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Understanding the cultural rise of the Trump phenomenon

Editor: Tong Xinxin 丨CCTV.com

12-09-2015 11:20 BJT

By Tom McGregor, CNTV Commentator

The American intelligentsia are standing aghast at the remarkable rise of Donald Trump’s campaign for President. According to public opinion polls, he’s trouncing all other Republican candidates seeking the GOP nomination. Yet, the New York billionaire real estate mogul remains as obnoxious and bull-headed as ever.

The US political establishment, mainly composed of Wall Street bankers who donate to Hillary Clinton’s bid for the White House and 'Country Club Republicans’ who favor Jeb Bush, just can’t seem to figure out why Trump has captured such strong support from American voters.

Even when Hillary’s campaign communications team - the mainstream media - launch another round of frontal-attacks on Trump’s character, such efforts backfire and give an added boost to his popularity ratings.

Well, such confusion could be explained with an understanding of American culture and the nation’s economic demise. The USA had once been a place where if you worked hard and stayed optimistic, you could rise out of obscurity and become great.

It was an era when a poor person had opportunities to rise out of the ashes and get rich. But, that’s no longer the case. Now, you can only succeed if you either have the right connections, a special talent in sports or entertainment or you’re a technical genius.

Regular Americans feel more isolated, under-appreciated and voiceless than ever before. They want to make America great again, but the elitists have closed the doors to them. So, now comes Trump with his take charge and make no apologies attitude.

Here’s a guy who is a self-made billionaire. He didn’t have his fortune handed to him on a silver platter. He had to earn it and at the same time, he refused to join the wealthy elites crowd that would expect him to endorse meaningless platitudes about hugging a tree, saving the whales and narrowing the income inequality gap.

Instead, Trump flaunts his wealth, flying in a gold-plated helicopter, working in a fancy office on Park Avenue and wearing the most expensive suits. He’s a Reality TV superstar, who became famous for shouting “You’re Fired!” on camera to people who chased after him to get a job.

His bold and angry statements on the campaign trail have endeared him to the hearts and minds of regular Americans, the ‘Silent Majority.’

Trump represents American Pop Culture writ-large with all its good and bad traits. When Americans grew up as kids, they loved watching TV. Being famous symbolized true success, because fame inevitably brings fortune in their minds.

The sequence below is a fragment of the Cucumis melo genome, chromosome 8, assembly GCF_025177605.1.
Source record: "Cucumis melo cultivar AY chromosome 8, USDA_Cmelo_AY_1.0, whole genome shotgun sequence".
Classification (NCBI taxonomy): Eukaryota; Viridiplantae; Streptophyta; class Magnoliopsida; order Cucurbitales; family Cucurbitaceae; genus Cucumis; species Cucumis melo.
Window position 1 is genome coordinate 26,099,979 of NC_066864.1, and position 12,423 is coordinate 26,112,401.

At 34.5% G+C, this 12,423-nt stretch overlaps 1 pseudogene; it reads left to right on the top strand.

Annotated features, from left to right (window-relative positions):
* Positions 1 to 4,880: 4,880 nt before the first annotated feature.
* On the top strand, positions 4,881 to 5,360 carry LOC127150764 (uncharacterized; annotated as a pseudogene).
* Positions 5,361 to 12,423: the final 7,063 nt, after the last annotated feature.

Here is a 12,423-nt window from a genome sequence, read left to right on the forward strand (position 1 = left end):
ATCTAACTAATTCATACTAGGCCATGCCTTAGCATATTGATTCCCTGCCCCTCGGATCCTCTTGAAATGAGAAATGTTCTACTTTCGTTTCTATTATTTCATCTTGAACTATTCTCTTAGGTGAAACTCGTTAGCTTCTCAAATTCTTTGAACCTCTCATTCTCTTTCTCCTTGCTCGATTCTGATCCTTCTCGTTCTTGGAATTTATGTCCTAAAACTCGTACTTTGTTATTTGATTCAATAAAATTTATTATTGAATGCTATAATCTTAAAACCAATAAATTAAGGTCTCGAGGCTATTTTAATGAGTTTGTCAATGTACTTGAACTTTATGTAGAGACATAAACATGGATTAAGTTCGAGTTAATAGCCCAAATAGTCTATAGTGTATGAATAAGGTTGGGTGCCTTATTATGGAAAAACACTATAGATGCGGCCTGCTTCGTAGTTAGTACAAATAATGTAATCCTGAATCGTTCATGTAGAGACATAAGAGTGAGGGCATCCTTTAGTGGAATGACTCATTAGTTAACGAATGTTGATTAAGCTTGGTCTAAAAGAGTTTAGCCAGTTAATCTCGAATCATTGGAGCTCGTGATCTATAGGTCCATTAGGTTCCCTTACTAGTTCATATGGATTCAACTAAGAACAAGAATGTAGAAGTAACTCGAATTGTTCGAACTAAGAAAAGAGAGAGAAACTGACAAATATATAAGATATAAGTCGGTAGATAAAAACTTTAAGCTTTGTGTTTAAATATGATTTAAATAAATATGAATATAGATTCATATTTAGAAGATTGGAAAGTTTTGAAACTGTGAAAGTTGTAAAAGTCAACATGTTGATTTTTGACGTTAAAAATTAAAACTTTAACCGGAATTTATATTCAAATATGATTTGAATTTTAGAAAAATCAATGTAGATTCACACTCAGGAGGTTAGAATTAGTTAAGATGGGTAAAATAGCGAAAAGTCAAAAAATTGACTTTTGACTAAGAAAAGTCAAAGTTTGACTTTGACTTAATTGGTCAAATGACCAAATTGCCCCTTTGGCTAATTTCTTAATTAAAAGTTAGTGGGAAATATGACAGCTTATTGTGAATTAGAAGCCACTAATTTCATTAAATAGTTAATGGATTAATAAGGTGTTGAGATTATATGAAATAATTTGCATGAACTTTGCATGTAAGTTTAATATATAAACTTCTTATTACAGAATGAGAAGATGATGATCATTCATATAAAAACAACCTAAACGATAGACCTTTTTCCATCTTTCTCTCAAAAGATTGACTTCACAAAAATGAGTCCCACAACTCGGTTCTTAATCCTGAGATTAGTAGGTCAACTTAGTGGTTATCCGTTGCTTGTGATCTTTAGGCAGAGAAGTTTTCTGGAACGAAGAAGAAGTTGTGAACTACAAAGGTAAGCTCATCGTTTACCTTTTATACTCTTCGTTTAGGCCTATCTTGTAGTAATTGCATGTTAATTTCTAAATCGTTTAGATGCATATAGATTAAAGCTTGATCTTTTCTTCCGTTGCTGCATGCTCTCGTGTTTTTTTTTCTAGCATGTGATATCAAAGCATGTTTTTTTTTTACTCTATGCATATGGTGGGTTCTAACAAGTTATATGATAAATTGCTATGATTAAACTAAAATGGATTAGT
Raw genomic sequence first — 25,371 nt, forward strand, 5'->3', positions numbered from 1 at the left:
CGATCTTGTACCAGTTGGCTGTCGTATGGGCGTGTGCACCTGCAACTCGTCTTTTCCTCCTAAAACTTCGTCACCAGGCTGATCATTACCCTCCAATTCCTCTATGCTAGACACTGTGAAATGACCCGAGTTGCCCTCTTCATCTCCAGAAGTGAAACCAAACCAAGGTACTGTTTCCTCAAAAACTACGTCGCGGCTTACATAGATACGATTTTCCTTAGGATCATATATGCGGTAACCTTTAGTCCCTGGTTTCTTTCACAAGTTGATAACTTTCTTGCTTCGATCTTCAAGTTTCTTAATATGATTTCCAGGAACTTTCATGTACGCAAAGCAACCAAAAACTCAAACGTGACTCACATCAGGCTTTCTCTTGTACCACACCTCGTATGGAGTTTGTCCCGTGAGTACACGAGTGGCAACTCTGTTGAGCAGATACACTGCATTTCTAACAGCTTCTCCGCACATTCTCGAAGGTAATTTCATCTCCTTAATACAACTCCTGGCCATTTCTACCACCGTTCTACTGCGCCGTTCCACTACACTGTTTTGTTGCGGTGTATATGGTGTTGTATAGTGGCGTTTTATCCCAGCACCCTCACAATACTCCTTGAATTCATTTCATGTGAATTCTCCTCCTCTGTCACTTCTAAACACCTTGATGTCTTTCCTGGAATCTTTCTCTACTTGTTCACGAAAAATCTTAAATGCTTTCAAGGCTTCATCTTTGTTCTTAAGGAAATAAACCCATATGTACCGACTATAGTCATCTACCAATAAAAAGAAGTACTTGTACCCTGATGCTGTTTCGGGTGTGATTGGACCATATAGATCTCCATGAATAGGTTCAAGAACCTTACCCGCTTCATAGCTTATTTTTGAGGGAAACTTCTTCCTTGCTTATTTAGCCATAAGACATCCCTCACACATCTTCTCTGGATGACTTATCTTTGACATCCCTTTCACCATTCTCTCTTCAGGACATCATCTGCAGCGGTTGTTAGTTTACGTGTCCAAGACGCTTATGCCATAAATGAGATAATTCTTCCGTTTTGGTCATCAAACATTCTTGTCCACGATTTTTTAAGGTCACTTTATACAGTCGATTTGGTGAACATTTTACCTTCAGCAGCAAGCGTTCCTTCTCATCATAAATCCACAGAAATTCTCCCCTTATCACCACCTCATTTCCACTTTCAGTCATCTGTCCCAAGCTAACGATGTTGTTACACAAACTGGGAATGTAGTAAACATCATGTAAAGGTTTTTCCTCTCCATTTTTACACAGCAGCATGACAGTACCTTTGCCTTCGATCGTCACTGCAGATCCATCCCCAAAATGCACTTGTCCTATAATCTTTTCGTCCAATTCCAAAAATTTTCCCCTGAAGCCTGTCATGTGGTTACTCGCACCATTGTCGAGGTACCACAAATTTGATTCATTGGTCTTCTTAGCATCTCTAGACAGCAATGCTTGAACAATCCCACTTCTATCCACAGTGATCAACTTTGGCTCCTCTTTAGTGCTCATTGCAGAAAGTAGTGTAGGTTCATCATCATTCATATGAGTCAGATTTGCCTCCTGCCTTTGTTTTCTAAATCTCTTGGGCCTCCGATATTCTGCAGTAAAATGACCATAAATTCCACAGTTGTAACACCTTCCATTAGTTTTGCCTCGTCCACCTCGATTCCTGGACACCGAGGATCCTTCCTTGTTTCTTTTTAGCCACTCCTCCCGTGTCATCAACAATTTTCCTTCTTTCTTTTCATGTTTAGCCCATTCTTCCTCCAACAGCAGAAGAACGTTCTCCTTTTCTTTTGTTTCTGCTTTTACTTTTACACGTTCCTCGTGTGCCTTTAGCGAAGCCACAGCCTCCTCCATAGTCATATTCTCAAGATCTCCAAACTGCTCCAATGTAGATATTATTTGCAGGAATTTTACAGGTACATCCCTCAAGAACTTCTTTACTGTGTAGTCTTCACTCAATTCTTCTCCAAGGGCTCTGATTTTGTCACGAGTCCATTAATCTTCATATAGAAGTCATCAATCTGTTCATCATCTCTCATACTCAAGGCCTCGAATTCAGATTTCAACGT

Americans watch Hollywood films and TV shows that depict wealthy people living in mansions, driving sports cars and wearing trendy clothes. That is what they aspired to be.

But becoming rich is not easy. Just because you wish to become a  wealthy ‘1 percenter’ doesn’t mean you will. And as reality set in, Americans are likely to join the Middle Class and would cast aside their fame and fortune dreams to accept their fate.

Yet, we Americans (myself included) maintain an optimistic spirit. We usually begin our stories with the obvious statement, “I’m great, because ...” and then resort to flagrant exaggerations to describe ourselves.

We know we are not making accurate statements with our tall tales and our listeners do not believe us either, but as Americans we feel morally obligated to proclaim, we’re “going to change the world ...” and say that with such sincerity it almost sounds believable.

And that’s how President Barack Obama got elected and re-elected to the White House. He promised American voters “hope and change we can believe in.” How could any decent red-blooded American say, “no” to such a slogan. It works on many levels, appealing to ‘I can do it’ American exceptionalism.

Now Trump is telling voters that he will Make America great again. Wow, that’s downright patriotic and inspirational for those who feel the USA is no longer as great as it used to be.

We can also watch Trump role-playing a true American hero with his attacks against what many people perceive as ‘dark and villainous forces,’ such as the mainstream media, wealthy Socialists, Country Club Republicans and Hillary’s Wall Street donors.

He’s tapped into populist themes and many Americans are loving him for it. But is his current popularity for real and will Americans vote him? Well, we must wait and see.

Tmcgregochina@yahoo.com 

 

( The opinions expressed here do not necessarily reflect the opinions of Panview or CCTV.com. )

 

 

Panview offers a new window of understanding the world as well as China through the views, opinions, and analysis of experts. We also welcome outside submissions, so feel free to send in your own editorials to "globalopinion@vip.cntv.cn" for consideration.

Panview offers an alternative angle on China and the rest of the world through the analyses and opinions of experts. We also welcome outside submissions, so feel free to send in your own editorials to "globalopinion@vip.cntv.cn" for consideration.

 

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